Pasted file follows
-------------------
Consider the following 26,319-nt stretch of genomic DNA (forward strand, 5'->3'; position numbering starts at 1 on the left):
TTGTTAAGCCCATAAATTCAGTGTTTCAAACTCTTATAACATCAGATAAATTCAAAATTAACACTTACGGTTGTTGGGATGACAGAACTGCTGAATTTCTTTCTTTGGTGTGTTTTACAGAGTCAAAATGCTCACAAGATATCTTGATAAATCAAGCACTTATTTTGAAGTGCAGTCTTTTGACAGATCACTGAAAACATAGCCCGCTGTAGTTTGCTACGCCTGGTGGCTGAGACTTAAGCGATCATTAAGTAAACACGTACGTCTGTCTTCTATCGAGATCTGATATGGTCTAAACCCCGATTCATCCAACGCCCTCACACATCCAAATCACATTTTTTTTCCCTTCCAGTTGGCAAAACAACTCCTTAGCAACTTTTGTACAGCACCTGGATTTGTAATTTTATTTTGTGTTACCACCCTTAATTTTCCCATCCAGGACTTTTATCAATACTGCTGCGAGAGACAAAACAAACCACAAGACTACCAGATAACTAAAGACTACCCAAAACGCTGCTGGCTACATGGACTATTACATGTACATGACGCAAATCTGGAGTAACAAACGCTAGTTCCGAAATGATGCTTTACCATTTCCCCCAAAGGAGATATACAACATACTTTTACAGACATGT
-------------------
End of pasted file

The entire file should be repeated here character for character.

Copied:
Consider the following 26,319-nt stretch of genomic DNA (forward strand, 5'->3'; position numbering starts at 1 on the left):
TTGTTAAGCCCATAAATTCAGTGTTTCAAACTCTTATAACATCAGATAAATTCAAAATTAACACTTACGGTTGTTGGGATGACAGAACTGCTGAATTTCTTTCTTTGGTGTGTTTTACAGAGTCAAAATGCTCACAAGATATCTTGATAAATCAAGCACTTATTTTGAAGTGCAGTCTTTTGACAGATCACTGAAAACATAGCCCGCTGTAGTTTGCTACGCCTGGTGGCTGAGACTTAAGCGATCATTAAGTAAACACGTACGTCTGTCTTCTATCGAGATCTGATATGGTCTAAACCCCGATTCATCCAACGCCCTCACACATCCAAATCACATTTTTTTTCCCTTCCAGTTGGCAAAACAACTCCTTAGCAACTTTTGTACAGCACCTGGATTTGTAATTTTATTTTGTGTTACCACCCTTAATTTTCCCATCCAGGACTTTTATCAATACTGCTGCGAGAGACAAAACAAACCACAAGACTACCAGATAACTAAAGACTACCCAAAACGCTGCTGGCTACATGGACTATTACATGTACATGACGCAAATCTGGAGTAACAAACGCTAGTTCCGAAATGATGCTTTACCATTTCCCCCAAAGGAGATATACAACATACTTTTACAGACATGT